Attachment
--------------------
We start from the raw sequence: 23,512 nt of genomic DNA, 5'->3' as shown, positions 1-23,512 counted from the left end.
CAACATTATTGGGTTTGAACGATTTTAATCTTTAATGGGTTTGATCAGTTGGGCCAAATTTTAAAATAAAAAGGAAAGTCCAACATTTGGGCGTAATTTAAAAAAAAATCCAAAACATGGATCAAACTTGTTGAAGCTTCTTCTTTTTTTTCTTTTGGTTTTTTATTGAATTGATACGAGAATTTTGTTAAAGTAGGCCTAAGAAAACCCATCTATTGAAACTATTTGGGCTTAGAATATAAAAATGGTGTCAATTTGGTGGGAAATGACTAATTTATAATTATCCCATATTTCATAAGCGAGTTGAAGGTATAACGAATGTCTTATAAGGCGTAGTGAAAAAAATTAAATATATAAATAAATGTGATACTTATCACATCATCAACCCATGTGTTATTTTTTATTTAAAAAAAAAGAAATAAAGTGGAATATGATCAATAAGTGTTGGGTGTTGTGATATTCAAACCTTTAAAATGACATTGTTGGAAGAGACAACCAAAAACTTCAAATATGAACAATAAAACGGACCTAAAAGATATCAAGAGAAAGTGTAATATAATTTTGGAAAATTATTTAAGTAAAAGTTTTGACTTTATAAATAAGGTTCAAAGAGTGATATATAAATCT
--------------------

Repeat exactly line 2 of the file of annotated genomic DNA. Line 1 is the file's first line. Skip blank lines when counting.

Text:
CAACATTATTGGGTTTGAACGATTTTAATCTTTAATGGGTTTGATCAGTTGGGCCAAATTTTAAAATAAAAAGGAAAGTCCAACATTTGGGCGTAATTTAAAAAAAAATCCAAAACATGGATCAAACTTGTTGAAGCTTCTTCTTTTTTTTCTTTTGGTTTTTTATTGAATTGATACGAGAATTTTGTTAAAGTAGGCCTAAGAAAACCCATCTATTGAAACTATTTGGGCTTAGAATATAAAAATGGTGTCAATTTGGTGGGAAATGACTAATTTATAATTATCCCATATTTCATAAGCGAGTTGAAGGTATAACGAATGTCTTATAAGGCGTAGTGAAAAAAATTAAATATATAAATAAATGTGATACTTATCACATCATCAACCCATGTGTTATTTTTTATTTAAAAAAAAAGAAATAAAGTGGAATATGATCAATAAGTGTTGGGTGTTGTGATATTCAAACCTTTAAAATGACATTGTTGGAAGAGACAACCAAAAACTTCAAATATGAACAATAAAACGGACCTAAAAGATATCAAGAGAAAGTGTAATATAATTTTGGAAAATTATTTAAGTAAAAGTTTTGACTTTATAAATAAGGTTCAAAGAGTGATATATAAATCT